While it is a competitive multiplayer game, Rainbow Six Siege is a beautiful multiplayer shooter, with its maps inspired off common real-life situations, such as houses, cafes, and banks. The levels are really detailed and you can see that Ubisoft worked hard on each map to be unique. Varying in style and immersion, combined with the destruction mechanic, the game can get messy with debris going everywhere, smoke filling the room, and bullet trails nearing your face. It impresses me, all while keeping a stable 60 FPS in PVP, but dropping down to 30 in PVE on consoles.

STORY: 1/2

Because it’s a multiplayer focused game, Rainbow Six Siege lacks a story, which is a bit disappointing, compared to previous installments of the series. The only tidbits of story we get is from each operators’ bios, the initial cinematic, which shows Team Rainbow reinstating due to a terrorist threat, and the final mission in “Situations”, where we are sent to stop a terrorist attack at a university. I believe that this is both a good thing and a bad thing, the bad thing being is that it would have been perfect if it had a story. Maybe if the plot from the now-cancelled Rainbow Six: Patriots was accounted for, we could have had something. But nevertheless, you actually fight this terrorist group in Terrorist Hunt, Siege’s PVE game mode and it’s enough to get you invested at least.

AUDIO: 1/2

The audio in R6S is just okay, while the soundtrack contains some deep beats with bass drops as massive as the walls breached in this game. Definitely not the best soundtrack, but it does capture the serious attitude the game is trying to impose. The best of the audio stands in the gun sounds, most of the guns having distinguishable and realistic sounds, with very few repeats in some of them. The main issue is that you cannot really make out the directional sound of the footsteps sometimes, so using a headset is highly recommended in order to be truly immersed thanks to its audio.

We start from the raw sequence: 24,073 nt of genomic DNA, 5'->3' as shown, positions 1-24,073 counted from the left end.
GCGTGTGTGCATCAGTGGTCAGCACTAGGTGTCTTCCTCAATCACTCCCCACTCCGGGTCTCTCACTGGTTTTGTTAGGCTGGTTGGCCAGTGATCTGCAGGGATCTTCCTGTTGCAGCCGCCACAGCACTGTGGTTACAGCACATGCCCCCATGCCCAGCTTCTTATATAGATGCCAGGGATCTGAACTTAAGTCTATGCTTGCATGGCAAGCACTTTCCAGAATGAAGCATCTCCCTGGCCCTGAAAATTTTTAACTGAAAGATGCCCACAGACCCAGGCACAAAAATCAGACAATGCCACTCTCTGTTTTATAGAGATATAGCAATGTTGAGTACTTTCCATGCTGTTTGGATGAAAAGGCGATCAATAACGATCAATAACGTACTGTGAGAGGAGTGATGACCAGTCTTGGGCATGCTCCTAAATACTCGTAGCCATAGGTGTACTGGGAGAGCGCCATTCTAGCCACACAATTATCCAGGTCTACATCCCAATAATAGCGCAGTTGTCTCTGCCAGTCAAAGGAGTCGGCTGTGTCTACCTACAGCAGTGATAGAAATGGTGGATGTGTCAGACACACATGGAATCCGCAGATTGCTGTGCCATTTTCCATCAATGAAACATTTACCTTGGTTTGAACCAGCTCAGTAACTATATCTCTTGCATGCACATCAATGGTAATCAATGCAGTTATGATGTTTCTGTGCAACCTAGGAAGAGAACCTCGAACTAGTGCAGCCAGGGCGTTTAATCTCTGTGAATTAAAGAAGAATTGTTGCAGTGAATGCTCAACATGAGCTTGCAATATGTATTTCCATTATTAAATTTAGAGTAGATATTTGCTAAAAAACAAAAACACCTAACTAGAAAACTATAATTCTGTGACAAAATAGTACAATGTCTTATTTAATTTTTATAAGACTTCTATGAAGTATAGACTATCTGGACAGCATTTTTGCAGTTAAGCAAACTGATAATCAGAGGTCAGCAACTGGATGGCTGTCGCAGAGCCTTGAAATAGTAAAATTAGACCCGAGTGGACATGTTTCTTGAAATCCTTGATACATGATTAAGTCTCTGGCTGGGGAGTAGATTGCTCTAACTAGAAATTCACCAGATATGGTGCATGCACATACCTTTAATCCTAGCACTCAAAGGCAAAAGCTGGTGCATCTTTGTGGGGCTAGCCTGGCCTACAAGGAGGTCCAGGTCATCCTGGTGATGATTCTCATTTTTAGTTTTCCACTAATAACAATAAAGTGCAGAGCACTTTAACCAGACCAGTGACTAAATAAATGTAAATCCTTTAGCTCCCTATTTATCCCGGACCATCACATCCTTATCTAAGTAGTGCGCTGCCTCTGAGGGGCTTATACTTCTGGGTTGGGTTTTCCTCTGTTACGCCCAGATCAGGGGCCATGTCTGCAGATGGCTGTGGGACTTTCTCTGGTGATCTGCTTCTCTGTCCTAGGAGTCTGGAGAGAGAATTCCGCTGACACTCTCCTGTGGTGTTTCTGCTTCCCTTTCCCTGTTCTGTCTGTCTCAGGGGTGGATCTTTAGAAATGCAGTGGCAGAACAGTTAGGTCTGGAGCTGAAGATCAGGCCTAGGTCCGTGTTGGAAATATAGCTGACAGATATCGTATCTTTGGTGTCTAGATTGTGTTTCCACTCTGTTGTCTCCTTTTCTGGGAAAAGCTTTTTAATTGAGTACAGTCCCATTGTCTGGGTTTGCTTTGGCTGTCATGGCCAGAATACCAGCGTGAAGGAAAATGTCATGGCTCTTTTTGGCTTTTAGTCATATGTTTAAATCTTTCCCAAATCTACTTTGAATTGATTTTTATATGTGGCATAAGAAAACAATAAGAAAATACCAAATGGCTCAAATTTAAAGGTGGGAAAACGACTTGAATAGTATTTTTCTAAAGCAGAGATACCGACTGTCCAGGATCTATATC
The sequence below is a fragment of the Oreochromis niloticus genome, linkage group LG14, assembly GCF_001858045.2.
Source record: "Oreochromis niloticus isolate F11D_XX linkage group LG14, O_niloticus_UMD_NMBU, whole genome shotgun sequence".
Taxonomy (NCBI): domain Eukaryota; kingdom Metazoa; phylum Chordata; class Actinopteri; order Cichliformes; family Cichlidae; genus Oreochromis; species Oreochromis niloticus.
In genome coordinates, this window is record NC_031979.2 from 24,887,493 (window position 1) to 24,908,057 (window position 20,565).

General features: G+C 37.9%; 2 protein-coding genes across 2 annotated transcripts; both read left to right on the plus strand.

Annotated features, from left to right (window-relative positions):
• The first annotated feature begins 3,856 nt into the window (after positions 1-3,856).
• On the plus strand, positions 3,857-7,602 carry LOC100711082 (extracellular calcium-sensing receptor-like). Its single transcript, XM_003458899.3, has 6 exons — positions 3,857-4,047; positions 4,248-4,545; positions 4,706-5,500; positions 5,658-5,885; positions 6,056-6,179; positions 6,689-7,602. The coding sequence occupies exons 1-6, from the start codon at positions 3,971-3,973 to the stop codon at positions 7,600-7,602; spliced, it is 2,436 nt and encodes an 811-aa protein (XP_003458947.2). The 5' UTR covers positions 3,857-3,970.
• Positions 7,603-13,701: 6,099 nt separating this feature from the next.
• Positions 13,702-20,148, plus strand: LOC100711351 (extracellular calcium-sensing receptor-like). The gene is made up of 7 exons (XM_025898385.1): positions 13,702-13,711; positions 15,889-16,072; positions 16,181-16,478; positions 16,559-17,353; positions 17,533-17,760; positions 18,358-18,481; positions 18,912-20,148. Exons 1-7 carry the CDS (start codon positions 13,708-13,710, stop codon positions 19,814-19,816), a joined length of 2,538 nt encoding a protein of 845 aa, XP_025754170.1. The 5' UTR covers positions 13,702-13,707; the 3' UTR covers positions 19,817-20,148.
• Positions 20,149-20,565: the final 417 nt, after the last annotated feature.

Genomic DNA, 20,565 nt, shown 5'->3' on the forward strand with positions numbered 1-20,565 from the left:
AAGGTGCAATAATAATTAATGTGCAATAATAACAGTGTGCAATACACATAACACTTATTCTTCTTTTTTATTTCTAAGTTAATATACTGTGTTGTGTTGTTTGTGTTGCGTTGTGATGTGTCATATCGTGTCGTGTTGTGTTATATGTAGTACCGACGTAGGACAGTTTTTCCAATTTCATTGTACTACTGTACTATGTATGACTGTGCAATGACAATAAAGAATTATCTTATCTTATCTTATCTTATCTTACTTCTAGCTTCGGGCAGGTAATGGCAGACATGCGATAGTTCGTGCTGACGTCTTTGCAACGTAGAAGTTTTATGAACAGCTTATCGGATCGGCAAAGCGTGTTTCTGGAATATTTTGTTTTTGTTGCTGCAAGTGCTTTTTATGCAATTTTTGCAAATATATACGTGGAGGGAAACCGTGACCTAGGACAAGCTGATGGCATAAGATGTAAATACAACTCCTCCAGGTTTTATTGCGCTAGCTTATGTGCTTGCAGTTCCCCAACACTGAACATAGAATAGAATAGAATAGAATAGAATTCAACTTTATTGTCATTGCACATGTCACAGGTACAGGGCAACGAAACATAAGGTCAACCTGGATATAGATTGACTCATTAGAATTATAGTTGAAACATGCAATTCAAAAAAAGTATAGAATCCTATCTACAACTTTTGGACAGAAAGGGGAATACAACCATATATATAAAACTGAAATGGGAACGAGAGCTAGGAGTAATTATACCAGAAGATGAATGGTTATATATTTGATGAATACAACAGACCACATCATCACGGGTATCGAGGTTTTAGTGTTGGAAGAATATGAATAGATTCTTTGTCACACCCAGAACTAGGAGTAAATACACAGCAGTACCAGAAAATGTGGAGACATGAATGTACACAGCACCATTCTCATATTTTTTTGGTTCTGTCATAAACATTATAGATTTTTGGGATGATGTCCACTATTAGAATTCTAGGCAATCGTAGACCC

GAMEPLAY: 2/2

For a first-person shooter, the gunplay is way more refined than other games in the genre, mostly because it has a competitive focus as well. Each gun and operator has a unique playstyle, requiring a lot of playtime to master them all. The gunplay and destruction are oddly satisfying, mostly because it shows the attention to detail Ubisoft had when it was in development. It can be played either solo through Situations (short missions with unique objectives) or in Lone Wolf Terrorist Hunt if you got the skills to beat it. Multiplayer features 3 modes; Bomb, Secure Area, and Hostage, all which can be played casually or Ranked, or via Co-Op through Terrorist Hunt in 3 difficulties. A solid experience across all modes in the end.

FUN: 2/2

Rainbow Six Siege is a hard, very deep, fast-growing competitive shooter, but it’s the kind of hard that makes you want to become better. If you aim better and play better, you will find yourself rising in skill and rank on the ladder for each season. Ubisoft is constantly updating the game, with a new competitive season every 3 or so months, with each new season being followed by a giant update drop with 2 new operators (free with the season pass) and a new map. At the moment, Siege has some issues with having 2 season passes and a lack of content. But, while the game may have microtransactions, those are only to get new DLC operators faster (instead of grinding) and weapon skins.

In conclusion, while Rainbow Six Siege may be frustrating at times, it is very fun. This is especially true when playing with friends, which I highly recommend since most random players will avoid communication and land your team swift and fun win.

SCORE: 8/10

(Disclaimer: Review was written in 2017 and had been backdated to reflect release of current DLC)